Among the crowds, flowers, and flags at Arlington National Cemetery over the 2023 Memorial Day weekend were three Vet Centers, provided by the Department of Veterans Affairs (VA). Each Vet Center—a truck outside the cemetery entrance, a truck in Section 60, and tents near the Tomb of the Unknown Soldier—offered free confidential counseling, community engagement, and referral services.
A steady stream of people visited the centers, each of which contained a mix of counselors and outreach specialists who engaged with anyone who needed help or just wanted to talk. The centers come to the cemetery for both Memorial Day weekend and for Wreaths Across America, when people come to the cemetery to lay wreaths for the holiday season. “Families tell us they’re grateful just knowing we are going to be here every year,” said Jessica Schiefer, a communications officer with the VA who worked in all three locations.
“Recognizing Memorial Day can stir up a lot of emotions for vets and their families,” explained Schiefer. “Just looking across Section 60 and seeing people in grief lets me know we have a role to play.”
And a vital role. Post-9/11 veterans approached the centers, as well as people from the Tragedy Assistance Program for Survivors (TAPS). Two parents brought their veteran son to a center where his mother whispered to Schiefer that he needed their support. “That’s the confirmation that we should be here,” said Schiefer. A woman in Section 60 told one team that she credits where she is today with the Vet Center. Then she pointed to her two girls and said they wouldn’t be here if it wasn’t for the Vet Center.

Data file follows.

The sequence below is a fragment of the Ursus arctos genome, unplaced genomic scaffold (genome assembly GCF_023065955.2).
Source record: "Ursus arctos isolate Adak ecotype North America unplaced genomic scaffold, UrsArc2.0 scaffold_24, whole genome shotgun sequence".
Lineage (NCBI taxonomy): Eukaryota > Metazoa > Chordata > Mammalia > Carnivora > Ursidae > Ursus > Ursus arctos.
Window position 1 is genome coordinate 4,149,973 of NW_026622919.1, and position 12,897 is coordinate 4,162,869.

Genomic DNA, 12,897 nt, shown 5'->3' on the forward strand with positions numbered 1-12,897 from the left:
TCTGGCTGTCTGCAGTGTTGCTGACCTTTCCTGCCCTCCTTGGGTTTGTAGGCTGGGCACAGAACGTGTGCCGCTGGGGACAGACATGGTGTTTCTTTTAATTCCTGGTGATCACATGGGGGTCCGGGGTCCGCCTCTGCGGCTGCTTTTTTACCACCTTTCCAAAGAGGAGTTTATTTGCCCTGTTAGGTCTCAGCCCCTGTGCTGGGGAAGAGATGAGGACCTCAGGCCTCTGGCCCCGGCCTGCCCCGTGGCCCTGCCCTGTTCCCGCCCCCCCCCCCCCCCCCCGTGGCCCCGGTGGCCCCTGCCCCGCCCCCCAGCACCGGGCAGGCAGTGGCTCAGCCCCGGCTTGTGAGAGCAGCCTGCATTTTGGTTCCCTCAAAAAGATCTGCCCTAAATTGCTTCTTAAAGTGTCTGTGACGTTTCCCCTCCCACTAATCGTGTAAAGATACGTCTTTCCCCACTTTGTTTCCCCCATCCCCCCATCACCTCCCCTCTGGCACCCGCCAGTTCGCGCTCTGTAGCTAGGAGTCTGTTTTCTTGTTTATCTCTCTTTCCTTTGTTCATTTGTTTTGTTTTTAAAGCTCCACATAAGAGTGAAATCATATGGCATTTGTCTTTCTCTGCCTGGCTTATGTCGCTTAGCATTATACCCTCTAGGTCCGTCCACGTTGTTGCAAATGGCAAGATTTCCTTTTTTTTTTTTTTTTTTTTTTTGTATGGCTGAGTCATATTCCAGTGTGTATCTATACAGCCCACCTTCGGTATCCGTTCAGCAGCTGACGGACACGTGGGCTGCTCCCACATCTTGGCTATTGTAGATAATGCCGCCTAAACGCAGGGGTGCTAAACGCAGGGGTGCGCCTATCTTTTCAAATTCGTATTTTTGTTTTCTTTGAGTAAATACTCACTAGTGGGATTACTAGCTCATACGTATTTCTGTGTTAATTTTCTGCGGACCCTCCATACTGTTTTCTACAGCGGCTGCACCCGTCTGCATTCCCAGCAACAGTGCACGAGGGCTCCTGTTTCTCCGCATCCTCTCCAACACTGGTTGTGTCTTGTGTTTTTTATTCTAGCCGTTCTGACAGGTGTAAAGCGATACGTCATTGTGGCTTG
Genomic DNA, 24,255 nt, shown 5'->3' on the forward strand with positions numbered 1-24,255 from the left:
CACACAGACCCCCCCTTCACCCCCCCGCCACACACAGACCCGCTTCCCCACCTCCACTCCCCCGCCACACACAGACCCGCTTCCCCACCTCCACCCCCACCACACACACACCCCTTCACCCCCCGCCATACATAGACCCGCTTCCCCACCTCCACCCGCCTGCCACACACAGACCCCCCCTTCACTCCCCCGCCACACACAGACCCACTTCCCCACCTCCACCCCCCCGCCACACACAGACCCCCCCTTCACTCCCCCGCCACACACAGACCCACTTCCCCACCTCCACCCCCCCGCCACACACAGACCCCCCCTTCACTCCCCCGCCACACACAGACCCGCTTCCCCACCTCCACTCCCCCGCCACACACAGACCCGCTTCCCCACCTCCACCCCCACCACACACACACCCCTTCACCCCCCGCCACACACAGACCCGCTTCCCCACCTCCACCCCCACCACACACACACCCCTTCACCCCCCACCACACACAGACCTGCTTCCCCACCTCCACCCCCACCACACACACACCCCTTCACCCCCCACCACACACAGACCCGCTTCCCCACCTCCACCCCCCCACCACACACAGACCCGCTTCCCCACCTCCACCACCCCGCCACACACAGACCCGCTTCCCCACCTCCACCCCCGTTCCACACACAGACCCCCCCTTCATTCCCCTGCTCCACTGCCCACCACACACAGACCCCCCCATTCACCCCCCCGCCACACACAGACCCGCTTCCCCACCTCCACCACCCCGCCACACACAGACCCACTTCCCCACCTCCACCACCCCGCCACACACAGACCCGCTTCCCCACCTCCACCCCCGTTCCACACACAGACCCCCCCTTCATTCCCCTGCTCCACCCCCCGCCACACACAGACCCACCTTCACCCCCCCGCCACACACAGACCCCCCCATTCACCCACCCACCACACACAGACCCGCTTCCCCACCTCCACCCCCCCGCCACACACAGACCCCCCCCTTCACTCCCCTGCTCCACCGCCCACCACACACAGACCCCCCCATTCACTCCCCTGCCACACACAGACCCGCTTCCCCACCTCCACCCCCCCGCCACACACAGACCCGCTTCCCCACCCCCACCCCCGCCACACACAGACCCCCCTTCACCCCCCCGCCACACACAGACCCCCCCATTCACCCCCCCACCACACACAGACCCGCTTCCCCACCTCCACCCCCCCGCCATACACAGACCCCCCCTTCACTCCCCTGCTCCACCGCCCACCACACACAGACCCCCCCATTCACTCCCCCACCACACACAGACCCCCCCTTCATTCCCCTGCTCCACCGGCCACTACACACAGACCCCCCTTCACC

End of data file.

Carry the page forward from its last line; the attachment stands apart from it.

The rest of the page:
For an event like Memorial Day, the teams manning the centers are some of the best in the VA. “Regional offices nominate the best-of-the-best specialists for the event,” said Schiefer. “We attract people from Kentucky, Montana, and a variety of other locations.” Because of this policy, the team was able to connect a Kentucky veteran with a counselor from Kentucky.
According to Schiefer, the 80 mobile vet centers around the country were created specifically for Vietnam veterans to treat Vietnam veterans, especially those who lacked trust in the VA after the war. The centers served as a first step of care for veterans and allow the VA to act proactively for veterans who need help but are reluctant to reach out for it. While family members have always been able to receive bereavement counseling for a relative killed on active duty, today they can receive the same level of support if a veteran relative died of suicide. “They’re still our customers,” said Schiefer.
Schiefer hopes all veterans who need help will reach out to the VA, either through the mobile centers or visiting the VA in their region. “Our help is confidential and at no cost,” she explained. And if they meet the criteria, they’re eligible to use the VA as a support system for life.”